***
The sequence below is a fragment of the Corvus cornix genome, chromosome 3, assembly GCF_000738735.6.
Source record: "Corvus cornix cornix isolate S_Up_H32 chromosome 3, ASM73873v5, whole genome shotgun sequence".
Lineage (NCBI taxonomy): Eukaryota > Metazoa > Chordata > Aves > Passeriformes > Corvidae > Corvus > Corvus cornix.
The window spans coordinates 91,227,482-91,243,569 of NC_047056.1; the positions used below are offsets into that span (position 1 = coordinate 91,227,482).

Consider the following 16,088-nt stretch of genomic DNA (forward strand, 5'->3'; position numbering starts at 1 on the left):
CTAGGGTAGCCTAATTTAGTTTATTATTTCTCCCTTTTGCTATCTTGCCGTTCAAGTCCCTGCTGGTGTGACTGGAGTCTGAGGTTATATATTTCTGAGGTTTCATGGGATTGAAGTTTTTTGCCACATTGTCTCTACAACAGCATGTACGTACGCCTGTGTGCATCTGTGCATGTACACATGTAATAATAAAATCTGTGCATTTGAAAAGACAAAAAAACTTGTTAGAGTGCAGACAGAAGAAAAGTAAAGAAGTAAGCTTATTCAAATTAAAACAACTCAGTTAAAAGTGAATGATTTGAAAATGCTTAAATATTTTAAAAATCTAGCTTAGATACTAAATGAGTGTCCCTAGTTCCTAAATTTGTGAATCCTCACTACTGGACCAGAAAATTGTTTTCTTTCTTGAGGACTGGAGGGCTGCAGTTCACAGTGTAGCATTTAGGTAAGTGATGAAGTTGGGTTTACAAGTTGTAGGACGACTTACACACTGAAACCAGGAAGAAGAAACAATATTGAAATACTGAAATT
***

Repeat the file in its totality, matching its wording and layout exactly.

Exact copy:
The sequence below is a fragment of the Corvus cornix genome, chromosome 3, assembly GCF_000738735.6.
Source record: "Corvus cornix cornix isolate S_Up_H32 chromosome 3, ASM73873v5, whole genome shotgun sequence".
Lineage (NCBI taxonomy): Eukaryota > Metazoa > Chordata > Aves > Passeriformes > Corvidae > Corvus > Corvus cornix.
The window spans coordinates 91,227,482-91,243,569 of NC_047056.1; the positions used below are offsets into that span (position 1 = coordinate 91,227,482).

Consider the following 16,088-nt stretch of genomic DNA (forward strand, 5'->3'; position numbering starts at 1 on the left):
CTAGGGTAGCCTAATTTAGTTTATTATTTCTCCCTTTTGCTATCTTGCCGTTCAAGTCCCTGCTGGTGTGACTGGAGTCTGAGGTTATATATTTCTGAGGTTTCATGGGATTGAAGTTTTTTGCCACATTGTCTCTACAACAGCATGTACGTACGCCTGTGTGCATCTGTGCATGTACACATGTAATAATAAAATCTGTGCATTTGAAAAGACAAAAAAACTTGTTAGAGTGCAGACAGAAGAAAAGTAAAGAAGTAAGCTTATTCAAATTAAAACAACTCAGTTAAAAGTGAATGATTTGAAAATGCTTAAATATTTTAAAAATCTAGCTTAGATACTAAATGAGTGTCCCTAGTTCCTAAATTTGTGAATCCTCACTACTGGACCAGAAAATTGTTTTCTTTCTTGAGGACTGGAGGGCTGCAGTTCACAGTGTAGCATTTAGGTAAGTGATGAAGTTGGGTTTACAAGTTGTAGGACGACTTACACACTGAAACCAGGAAGAAGAAACAATATTGAAATACTGAAATT